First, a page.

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On Oct. 27, 1955, Warner Bros. released a teenage drama, Rebel Without a Cause, just a month after star James Dean’s untimely death in an automobile accident. The film would go on to earn three Oscar nominations at the 28th Academy Awards, including the first for young actress Natalie Wood. The Hollywood Reporter’s original review is below.
The exhibitor can expect this story of juvenile delinquency to capture the Blackboard Jungle type of audience and be a real money picture. It contains some extraordinarily good acting by the late James Dean, Natalie Wood and Sal Mineo (who is coming up fast and reveals himself to be a real trouper in this one). The direction by Nicholas Ray is outstanding. Ray stages police station scenes with true realism and he catches the mood of the sub-world of teenage savagery in an attention-holding manner. There is a reckless, silly and (from an adult point of view) thoroughly unnecessary duel with switch blades that is chilling and a frenzied contest, in which two punks vie with each other to see who will be the last to throw himself out of a car that is racing toward a cliff, that is hair-raising. The dialogue of Stewart Stern’s screenplay and Irving Shulman’s adaptation catches the stumbling inarticulate voice of youth with singular accuracy.
The story opens in a Juvenile Hall, where a benevolent and efficient social worker (Edward Platt) interviews three principals. Dean has been picked up drunk and it soon develops that he is a misunderstood youth whose father (Jim Backus) is bullied by his wife (Ann Doran). The wife has kept the family moving from town to town in an apparent effort to keep her son out of trouble. She is also accused of refusing to “face” something, though what it is we never learn. Natalie is in trouble because her handsome father (William Hopper) rebuffs her. As these scenes are played, they seem to imply that he is resisting an incestuous interest in his pretty daughter. Mineo, the child of divorced parents, is being raised by a kindly Negro housekeeper (who has the patient lovable quality of Louise Beavers). On the first day of high school, Dean is picked on by a tough juvenile gang headed by Corey Allen (who gives a blandly truculent Marlon Brando type of performance). To prove he isn’t “chicken,” Dean engages in a knife fight and the car contest, in which Allen is killed. Fearing that Dean will squeal to the cops, a group of youthful terrorists beat up Mineo, who arms himself with a gun and joins Dean and Natalie in a deserted mansion to which they have fled when both found their parents unsympathetic. The frightened Mineo shoots one of the gang and is, in turn, shot by the police. The love of Dean for Natalie is at last viewed sympathetically by their parents.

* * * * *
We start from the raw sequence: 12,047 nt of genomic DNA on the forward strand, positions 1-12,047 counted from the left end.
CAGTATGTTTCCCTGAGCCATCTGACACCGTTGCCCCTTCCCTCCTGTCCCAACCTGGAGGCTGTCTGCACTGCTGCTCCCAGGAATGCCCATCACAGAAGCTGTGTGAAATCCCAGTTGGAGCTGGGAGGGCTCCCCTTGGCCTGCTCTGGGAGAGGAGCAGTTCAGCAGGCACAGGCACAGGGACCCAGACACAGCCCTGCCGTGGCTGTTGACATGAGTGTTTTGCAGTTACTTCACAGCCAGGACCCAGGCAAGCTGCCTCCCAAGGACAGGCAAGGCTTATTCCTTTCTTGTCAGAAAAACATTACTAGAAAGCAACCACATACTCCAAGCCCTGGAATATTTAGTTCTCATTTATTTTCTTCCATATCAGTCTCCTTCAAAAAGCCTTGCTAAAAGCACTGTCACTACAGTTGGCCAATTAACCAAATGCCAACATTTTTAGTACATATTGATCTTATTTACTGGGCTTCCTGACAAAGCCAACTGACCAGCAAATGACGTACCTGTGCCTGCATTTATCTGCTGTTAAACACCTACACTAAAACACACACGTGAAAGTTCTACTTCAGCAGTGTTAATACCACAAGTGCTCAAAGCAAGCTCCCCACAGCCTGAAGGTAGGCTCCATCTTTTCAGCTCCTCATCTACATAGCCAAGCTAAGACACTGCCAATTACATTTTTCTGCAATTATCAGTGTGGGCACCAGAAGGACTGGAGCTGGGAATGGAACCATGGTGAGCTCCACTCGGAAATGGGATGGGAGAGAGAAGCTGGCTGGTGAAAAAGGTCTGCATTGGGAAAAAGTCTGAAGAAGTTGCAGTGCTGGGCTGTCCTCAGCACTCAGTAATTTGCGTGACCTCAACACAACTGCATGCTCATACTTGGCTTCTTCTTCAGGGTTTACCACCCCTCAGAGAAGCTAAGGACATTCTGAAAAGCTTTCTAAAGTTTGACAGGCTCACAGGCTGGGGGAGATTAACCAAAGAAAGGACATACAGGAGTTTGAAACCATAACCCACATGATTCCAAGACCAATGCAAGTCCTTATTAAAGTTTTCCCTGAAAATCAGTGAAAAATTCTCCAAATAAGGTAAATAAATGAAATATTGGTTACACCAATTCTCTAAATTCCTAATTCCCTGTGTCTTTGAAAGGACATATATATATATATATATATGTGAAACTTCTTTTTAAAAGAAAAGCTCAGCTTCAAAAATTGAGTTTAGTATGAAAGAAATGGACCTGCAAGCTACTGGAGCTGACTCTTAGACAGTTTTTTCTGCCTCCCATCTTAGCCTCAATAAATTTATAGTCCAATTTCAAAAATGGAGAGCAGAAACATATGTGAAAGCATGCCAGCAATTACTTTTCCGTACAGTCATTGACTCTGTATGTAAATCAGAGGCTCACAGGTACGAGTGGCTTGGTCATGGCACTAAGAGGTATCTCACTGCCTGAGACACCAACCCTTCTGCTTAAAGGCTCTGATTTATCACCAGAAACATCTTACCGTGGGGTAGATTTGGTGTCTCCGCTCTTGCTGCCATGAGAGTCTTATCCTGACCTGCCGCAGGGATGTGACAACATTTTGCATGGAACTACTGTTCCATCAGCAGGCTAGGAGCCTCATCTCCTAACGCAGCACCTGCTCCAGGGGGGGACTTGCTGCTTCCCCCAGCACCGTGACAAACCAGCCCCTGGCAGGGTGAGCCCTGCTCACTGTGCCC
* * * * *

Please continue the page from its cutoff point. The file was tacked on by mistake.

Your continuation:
Though it is nothing to worry the exhibitor, I find much to quarrel with in the underlying ideology of the film. It seems to imply that the function of the family in guiding youth could be much better handled by the political bureaucrat. This I doubt. Parents undoubtedly are responsible for some juvenile delinquency, but to say they are responsible for all of it reminds one of those newspaper horoscopes which advise everyone in Los Angeles, from archbishops to Abbott and Costello, to avoid dark men and to spend the morning putting up new draperies on the 23rd of September. You simply cannot generalize that much. To blame parents for sole responsibility for this perplexing problem is to resort to a convenient cliche, like saying everyone in Washington is a crook. And a writer certainly has to eat a lot of upside-down cake to arrive at the conclusion that the hard-working people who are staying out of trouble are worse than the idlers who are getting into it. If we accept this thesis, in regard to this picture, we must believe that the parents of the some 50 screwy kids involved are all bad.
Actually, for all the card-stacking and special pleading that goes into script, it is not the parents who get Dean into trouble but the other kids. And even this does not sufficiently explain things, for he is shown being picked up on a psychotic binge before school opens and he has a chance to meet his rowdy classmates. In every psychological drama, the principal characters go about with some secret thing in their mental pockets and the big moment comes when the audience finds out what it is. But this is a mental tale of empty pockets for we never really learn what is eating Dean or is driving his mother from place to place. If she’s merely trying to keep her boy out of bad company, it seems unfair to condemn her for it. I feel very deeply about this. In my teens, I too was afraid of being “chicken” and the juvenile gang I ran with was blasted to eternity by riot guns in an effort to rob a filling station. I’m quite sure that if my mother had not insisted on moving out of that neighborhood, some years before this happened, I would have wound up on a morgue slab with my companions. I cannot find it in my heart to blame her for saving me from this. So, in my opinion, this is a superficial treatment of a vital problem that has been staged brilliantly. — Jack Moffitt, originally published on Oct. 21, 1955
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